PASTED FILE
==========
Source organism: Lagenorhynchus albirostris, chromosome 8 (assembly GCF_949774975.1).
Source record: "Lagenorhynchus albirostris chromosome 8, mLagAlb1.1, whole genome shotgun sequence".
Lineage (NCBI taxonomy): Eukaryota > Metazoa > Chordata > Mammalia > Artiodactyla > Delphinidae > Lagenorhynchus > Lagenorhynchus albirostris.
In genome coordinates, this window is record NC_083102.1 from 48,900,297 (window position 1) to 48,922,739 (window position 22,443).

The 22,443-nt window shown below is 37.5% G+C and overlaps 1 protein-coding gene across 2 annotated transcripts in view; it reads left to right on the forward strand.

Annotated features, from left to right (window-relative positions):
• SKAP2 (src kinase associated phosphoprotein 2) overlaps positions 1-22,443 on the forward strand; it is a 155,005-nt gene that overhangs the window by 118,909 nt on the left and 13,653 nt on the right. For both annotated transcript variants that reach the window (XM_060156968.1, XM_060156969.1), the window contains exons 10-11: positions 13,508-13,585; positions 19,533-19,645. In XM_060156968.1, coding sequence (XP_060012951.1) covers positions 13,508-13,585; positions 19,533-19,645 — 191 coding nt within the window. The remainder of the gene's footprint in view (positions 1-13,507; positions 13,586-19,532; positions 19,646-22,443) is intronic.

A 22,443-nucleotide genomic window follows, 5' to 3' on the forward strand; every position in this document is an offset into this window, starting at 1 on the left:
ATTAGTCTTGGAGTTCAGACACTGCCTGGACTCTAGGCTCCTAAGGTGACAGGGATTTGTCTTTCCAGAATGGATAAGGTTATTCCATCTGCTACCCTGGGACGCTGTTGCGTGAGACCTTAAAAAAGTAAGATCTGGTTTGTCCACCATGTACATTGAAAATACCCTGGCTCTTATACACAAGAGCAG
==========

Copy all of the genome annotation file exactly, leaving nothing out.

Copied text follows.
Source organism: Lagenorhynchus albirostris, chromosome 8 (assembly GCF_949774975.1).
Source record: "Lagenorhynchus albirostris chromosome 8, mLagAlb1.1, whole genome shotgun sequence".
Lineage (NCBI taxonomy): Eukaryota > Metazoa > Chordata > Mammalia > Artiodactyla > Delphinidae > Lagenorhynchus > Lagenorhynchus albirostris.
In genome coordinates, this window is record NC_083102.1 from 48,900,297 (window position 1) to 48,922,739 (window position 22,443).

The 22,443-nt window shown below is 37.5% G+C and overlaps 1 protein-coding gene across 2 annotated transcripts in view; it reads left to right on the forward strand.

Annotated features, from left to right (window-relative positions):
• SKAP2 (src kinase associated phosphoprotein 2) overlaps positions 1-22,443 on the forward strand; it is a 155,005-nt gene that overhangs the window by 118,909 nt on the left and 13,653 nt on the right. For both annotated transcript variants that reach the window (XM_060156968.1, XM_060156969.1), the window contains exons 10-11: positions 13,508-13,585; positions 19,533-19,645. In XM_060156968.1, coding sequence (XP_060012951.1) covers positions 13,508-13,585; positions 19,533-19,645 — 191 coding nt within the window. The remainder of the gene's footprint in view (positions 1-13,507; positions 13,586-19,532; positions 19,646-22,443) is intronic.

A 22,443-nucleotide genomic window follows, 5' to 3' on the forward strand; every position in this document is an offset into this window, starting at 1 on the left:
ATTAGTCTTGGAGTTCAGACACTGCCTGGACTCTAGGCTCCTAAGGTGACAGGGATTTGTCTTTCCAGAATGGATAAGGTTATTCCATCTGCTACCCTGGGACGCTGTTGCGTGAGACCTTAAAAAAGTAAGATCTGGTTTGTCCACCATGTACATTGAAAATACCCTGGCTCTTATACACAAGAGCAG